Sgt. Hester's Silver Star

Washington Post:

The two soldiers crept along the trench line, bullets thumping into the dirt around them. One was a lanky family man, 36, with two young sons and a 15-year career at International Paper Co. The other was a petite, single woman, 23, the floor manager at a Nashville shoe store.

Sgt. Leigh Ann Hester handed Staff Sgt. Timothy Nein a grenade. He had the better arm. Nein hurled it at the insurgents, who were crouched in the same trench, firing their AK-47 rifles at the Americans in the early afternoon.

Hester and Nein inched forward, the two recalled, Hester firing her black M-4 assault rifle next to Nein's ear. By the time the soldiers climbed out of the trench, their lips were chapped from the heat, their faces smeared with dirt, and four insurgents lay dead or dying nearby.

"I really don't know who killed who," said Hester, who stands 5-foot-4, speaks with a twang and walks with a swagger. "He could have got three, I could have got one, I don't know. I know for sure I got at least one."


Hester killed at least three enemy combatants, according to her account and the citation, including two in the orchard before she and Nein plunged into the trench together to take on the last insurgents.


The military awarded three Silver Stars, three Bronze Stars and two army commendation medals to the squad last week. Receiving the Silver Star, along with Hester and Nein, was a platoon medic, Spec. Jason Mike, a 5-foot-9, 250-pound former fullback at Jacksonville University in Florida.

In the middle of the battle, Mike, 22, fired two weapons in opposite directions after three of the four soldiers traveling in his Humvee were struck by bullets, he and other members of the squad recounted.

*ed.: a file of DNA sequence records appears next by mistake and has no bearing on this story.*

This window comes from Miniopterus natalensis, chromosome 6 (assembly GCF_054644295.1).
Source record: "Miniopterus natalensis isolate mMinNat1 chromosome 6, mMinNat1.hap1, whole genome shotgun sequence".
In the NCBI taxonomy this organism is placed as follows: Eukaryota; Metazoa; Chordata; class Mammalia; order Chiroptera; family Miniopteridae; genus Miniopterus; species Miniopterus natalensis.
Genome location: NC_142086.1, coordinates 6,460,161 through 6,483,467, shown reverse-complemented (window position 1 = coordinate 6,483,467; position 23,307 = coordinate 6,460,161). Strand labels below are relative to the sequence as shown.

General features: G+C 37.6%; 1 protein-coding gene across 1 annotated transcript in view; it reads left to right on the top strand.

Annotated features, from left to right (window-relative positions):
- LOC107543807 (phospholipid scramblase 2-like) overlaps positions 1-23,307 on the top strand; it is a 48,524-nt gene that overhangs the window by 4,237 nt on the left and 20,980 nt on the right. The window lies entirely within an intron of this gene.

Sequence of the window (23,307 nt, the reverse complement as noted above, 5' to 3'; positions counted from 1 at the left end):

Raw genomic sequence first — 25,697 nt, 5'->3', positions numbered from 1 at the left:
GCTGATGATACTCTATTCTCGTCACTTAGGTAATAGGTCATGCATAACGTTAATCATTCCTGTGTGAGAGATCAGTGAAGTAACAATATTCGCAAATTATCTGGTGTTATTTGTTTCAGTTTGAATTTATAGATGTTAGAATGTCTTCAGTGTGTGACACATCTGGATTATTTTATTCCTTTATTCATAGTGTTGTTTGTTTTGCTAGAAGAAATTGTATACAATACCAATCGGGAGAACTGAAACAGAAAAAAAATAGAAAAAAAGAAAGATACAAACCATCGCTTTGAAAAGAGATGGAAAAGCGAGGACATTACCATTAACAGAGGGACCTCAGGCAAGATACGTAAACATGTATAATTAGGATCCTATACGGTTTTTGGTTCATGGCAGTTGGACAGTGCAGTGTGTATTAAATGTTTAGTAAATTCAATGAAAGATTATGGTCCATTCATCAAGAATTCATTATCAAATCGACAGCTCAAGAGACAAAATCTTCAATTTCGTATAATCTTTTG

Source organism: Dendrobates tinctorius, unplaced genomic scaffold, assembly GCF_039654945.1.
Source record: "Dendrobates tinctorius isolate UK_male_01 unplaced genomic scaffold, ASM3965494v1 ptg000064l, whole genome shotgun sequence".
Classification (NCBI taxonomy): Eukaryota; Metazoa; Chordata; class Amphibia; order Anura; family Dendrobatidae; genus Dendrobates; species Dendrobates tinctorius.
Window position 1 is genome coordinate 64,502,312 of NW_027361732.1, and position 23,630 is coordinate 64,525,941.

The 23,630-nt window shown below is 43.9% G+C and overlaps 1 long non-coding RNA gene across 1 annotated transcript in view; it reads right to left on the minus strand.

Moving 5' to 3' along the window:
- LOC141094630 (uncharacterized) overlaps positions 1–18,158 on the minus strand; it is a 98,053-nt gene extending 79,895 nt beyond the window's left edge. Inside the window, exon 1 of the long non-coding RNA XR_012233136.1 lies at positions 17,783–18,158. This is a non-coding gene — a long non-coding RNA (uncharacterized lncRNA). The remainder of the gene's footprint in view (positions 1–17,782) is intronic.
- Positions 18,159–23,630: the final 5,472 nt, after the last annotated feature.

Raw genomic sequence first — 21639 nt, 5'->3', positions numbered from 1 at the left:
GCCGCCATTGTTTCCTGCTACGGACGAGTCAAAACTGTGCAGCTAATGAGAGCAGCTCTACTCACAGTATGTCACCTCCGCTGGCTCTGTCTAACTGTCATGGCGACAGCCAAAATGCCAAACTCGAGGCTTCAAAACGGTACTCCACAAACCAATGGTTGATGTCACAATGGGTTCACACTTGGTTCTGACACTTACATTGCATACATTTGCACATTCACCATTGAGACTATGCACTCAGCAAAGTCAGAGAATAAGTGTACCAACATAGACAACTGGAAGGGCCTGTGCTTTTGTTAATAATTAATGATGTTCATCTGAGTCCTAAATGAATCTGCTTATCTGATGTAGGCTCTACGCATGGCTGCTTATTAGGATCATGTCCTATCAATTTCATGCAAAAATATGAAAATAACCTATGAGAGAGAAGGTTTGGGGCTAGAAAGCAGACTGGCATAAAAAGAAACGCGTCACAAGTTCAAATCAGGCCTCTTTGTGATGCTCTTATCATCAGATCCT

A Bronze Star was awarded to Spec. Ashley Pullen, a 5-foot-2 ½-inch Humvee driver from Edmonton, Ky.

Pullen, 21, smiles constantly, occasionally paints her toenails pink and tilts her head back to see over the dashboard of her vehicle. As bullets pelted her Humvee's armored skin that day, Pullen backed up the truck to provide cover for Sgt. Joseph Rivera, 39, who lay bleeding with a stomach wound. Pullen then helped treat Rivera while still under enemy fire.

Capt. Todd Lindner, who commands the 617th Military Police Company, which includes Raven 42, said Hester and Pullen "shouldn't be held up as showpieces for why there should be women in combat. They should be held up as examples of why it's irrelevant."


The squad's three Humvees roared toward the firefight. Some of the trucks were already in flames. Nein ordered his driver, Sgt. Dustin Morris, to get between the assailants and the convoy.

Morris found an opening between two trailers, and the squad drove through it, emerging in the middle of the kill zone -- where gunfire is most heavily concentrated during an attack.

A blizzard of small-arms fire and rocket-propelled grenades followed.

"Flank 'em down the road!" Nein yelled.

Just ahead was a paved side road. Morris accelerated to make the turn. But before he could, Cooper, exposed in the turret, saw a rocket-propelled grenade coming toward him. "I saw smoke and a black dot," he recalled. "All I had time to say was, 'Oh crap.' "

The projectile exploded on the armored lip above the rear passenger's side window. The Humvee fishtailed and Cooper dropped with a thud into the cab. His limp body lay across the steel platform where he had stood moments before. His head bobbed facedown in the footwell. Nein said he reached back and shook him.

"Coop, are you okay?" he screamed. Cooper didn't move.

"Believing he was dead, I began to climb up on top of him to get up on the weapon," Nein said. Cooper suddenly bolted upright.

"I'm okay, I'm okay," Cooper said he told Nein. He climbed back into the turret.

Read the whole thing. It is the best detail yet on the fire fight and it is well written.

Update: Apparently the enemy was making a propaganda film of the ambush. The Post article states:

This account of the 25-minute firefight, near the town of Salman Pak, is based on interviews with seven squad members and their commanders and a brief video that ends abruptly with the insurgent cameraman's death. The three squad members not interviewed were wounded and are still recovering. (Emphasis added.)
You have to wonder if Linda Foley included this guy in her claim that the US was deliberately targeting journalist.


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